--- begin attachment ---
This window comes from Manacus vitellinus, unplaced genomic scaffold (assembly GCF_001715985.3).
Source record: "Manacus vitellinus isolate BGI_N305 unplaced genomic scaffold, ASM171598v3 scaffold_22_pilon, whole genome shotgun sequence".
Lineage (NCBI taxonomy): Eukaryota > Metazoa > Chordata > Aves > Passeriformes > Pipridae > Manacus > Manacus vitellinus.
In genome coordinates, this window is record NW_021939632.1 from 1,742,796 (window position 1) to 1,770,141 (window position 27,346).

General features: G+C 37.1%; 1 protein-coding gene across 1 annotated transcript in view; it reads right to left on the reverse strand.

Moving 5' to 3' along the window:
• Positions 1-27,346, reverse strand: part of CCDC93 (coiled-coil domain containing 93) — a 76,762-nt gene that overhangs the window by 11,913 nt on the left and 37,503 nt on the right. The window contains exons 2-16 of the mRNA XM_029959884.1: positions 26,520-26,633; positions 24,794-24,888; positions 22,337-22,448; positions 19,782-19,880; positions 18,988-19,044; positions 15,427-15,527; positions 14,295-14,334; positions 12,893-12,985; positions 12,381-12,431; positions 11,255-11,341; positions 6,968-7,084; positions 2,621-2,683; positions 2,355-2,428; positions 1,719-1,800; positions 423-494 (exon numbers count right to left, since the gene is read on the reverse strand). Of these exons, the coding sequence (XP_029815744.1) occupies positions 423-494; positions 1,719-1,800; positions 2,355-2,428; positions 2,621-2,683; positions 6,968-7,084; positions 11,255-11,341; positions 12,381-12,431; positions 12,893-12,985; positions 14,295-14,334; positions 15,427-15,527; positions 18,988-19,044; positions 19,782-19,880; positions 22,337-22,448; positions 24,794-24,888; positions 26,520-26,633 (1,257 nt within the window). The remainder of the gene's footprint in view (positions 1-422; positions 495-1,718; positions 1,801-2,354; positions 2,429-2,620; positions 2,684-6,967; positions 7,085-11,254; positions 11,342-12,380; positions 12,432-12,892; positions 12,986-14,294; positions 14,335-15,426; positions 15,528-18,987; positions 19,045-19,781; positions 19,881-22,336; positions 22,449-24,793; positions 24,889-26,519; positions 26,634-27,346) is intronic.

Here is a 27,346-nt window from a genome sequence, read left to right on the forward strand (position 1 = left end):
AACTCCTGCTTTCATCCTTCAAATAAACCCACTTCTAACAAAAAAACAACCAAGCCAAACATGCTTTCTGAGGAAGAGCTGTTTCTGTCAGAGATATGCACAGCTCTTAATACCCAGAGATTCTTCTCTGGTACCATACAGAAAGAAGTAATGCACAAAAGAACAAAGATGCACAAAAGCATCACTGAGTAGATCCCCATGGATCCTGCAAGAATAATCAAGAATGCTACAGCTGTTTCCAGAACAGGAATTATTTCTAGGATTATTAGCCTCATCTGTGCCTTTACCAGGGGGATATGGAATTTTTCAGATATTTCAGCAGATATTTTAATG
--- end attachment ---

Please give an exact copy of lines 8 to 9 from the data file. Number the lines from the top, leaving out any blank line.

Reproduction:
Here is a 27,346-nt window from a genome sequence, read left to right on the forward strand (position 1 = left end):
AACTCCTGCTTTCATCCTTCAAATAAACCCACTTCTAACAAAAAAACAACCAAGCCAAACATGCTTTCTGAGGAAGAGCTGTTTCTGTCAGAGATATGCACAGCTCTTAATACCCAGAGATTCTTCTCTGGTACCATACAGAAAGAAGTAATGCACAAAAGAACAAAGATGCACAAAAGCATCACTGAGTAGATCCCCATGGATCCTGCAAGAATAATCAAGAATGCTACAGCTGTTTCCAGAACAGGAATTATTTCTAGGATTATTAGCCTCATCTGTGCCTTTACCAGGGGGATATGGAATTTTTCAGATATTTCAGCAGATATTTTAATG